21. Nov 26, 2012 #20
    You can't. There are limits regarding what can be described using a particle formulation and what can be described using a wave formulation. Generally, the wave formulation describes pre-detection situations, and the particle formulation describes post-detection situations. The complementary relationship between the two is the basis of what's called the wave-particle duality in the orthodox or Copenhagen interpretation of the quantum theory. You might start with Heisenberg's "The Physical Principles of the Quantum Theory", and work forward from there.

    Apparently, the nature underlying instrumental results has both wavelike and particlelike properties. The foundation of the old quantum theory is based on conceptualizations or inferences regarding visualizations of deep reality in terms of familiar notions of particles and waves in particulate media. However, modern quantum theory has become somewhat removed from these conceptualizations and the mathematical treatments of various instrumental phenomena have become abstract to the extent that they are less amenable to prior inferential conceptualizations.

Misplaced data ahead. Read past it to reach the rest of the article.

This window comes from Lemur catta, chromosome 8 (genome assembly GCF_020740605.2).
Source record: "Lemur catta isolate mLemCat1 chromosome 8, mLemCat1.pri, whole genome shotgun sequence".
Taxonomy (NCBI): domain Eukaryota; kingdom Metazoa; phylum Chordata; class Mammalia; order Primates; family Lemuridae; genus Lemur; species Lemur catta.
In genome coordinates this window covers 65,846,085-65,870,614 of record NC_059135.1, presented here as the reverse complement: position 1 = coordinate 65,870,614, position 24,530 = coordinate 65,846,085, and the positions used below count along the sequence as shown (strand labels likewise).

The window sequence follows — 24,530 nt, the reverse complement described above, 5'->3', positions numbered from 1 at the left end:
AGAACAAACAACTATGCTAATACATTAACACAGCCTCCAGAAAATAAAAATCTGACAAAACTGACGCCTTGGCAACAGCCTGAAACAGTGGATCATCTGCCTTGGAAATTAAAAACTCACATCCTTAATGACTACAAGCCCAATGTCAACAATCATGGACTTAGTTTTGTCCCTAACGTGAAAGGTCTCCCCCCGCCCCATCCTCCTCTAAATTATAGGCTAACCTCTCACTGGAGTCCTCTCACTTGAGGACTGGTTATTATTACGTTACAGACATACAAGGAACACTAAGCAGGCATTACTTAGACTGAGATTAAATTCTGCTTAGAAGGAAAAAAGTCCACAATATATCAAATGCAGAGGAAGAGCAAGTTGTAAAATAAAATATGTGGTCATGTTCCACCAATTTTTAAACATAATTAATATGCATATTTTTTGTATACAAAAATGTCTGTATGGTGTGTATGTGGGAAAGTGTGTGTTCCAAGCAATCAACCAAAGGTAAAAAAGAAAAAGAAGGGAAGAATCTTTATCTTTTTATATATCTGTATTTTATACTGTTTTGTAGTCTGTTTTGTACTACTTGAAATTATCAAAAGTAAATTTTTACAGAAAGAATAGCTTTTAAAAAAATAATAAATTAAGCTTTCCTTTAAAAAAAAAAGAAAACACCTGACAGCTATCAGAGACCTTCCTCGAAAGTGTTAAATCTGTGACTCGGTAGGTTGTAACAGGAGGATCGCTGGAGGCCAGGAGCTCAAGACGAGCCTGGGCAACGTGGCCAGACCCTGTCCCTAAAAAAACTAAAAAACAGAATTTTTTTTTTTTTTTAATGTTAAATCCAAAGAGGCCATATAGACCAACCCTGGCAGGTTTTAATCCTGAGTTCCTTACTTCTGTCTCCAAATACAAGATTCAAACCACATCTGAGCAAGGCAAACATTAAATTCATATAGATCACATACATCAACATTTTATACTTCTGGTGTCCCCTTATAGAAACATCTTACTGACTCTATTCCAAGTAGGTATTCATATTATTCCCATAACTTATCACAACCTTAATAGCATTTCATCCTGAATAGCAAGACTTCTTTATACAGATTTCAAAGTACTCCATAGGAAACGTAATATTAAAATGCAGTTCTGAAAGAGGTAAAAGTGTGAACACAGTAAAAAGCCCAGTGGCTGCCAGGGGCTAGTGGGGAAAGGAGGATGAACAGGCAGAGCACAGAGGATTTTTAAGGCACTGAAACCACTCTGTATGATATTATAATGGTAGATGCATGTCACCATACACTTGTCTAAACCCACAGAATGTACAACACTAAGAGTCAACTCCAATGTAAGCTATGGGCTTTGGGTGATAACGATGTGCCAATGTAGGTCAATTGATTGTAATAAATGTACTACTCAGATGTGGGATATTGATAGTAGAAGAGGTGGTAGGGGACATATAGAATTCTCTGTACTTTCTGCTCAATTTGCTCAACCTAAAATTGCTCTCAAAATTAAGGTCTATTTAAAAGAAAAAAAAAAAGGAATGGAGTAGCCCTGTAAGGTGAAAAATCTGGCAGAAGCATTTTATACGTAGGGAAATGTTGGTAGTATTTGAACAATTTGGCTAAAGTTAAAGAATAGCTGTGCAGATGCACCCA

So, how should one think about the Schrodinger equation, wavefunctions, etc.? Well, the only thing that's known for sure is that, so far, it's an effective way of modelling experimental preparations in terms of what might be called a probability mechanics. Any wavefunction, in qm, is a distribution of particulate amplitudes, the square of which is a predictor of probable instrumental (ie., particulate) results. Beyond that, regarding how it might relate to what's actually happening in the deep reality, is a matter of contentious speculation.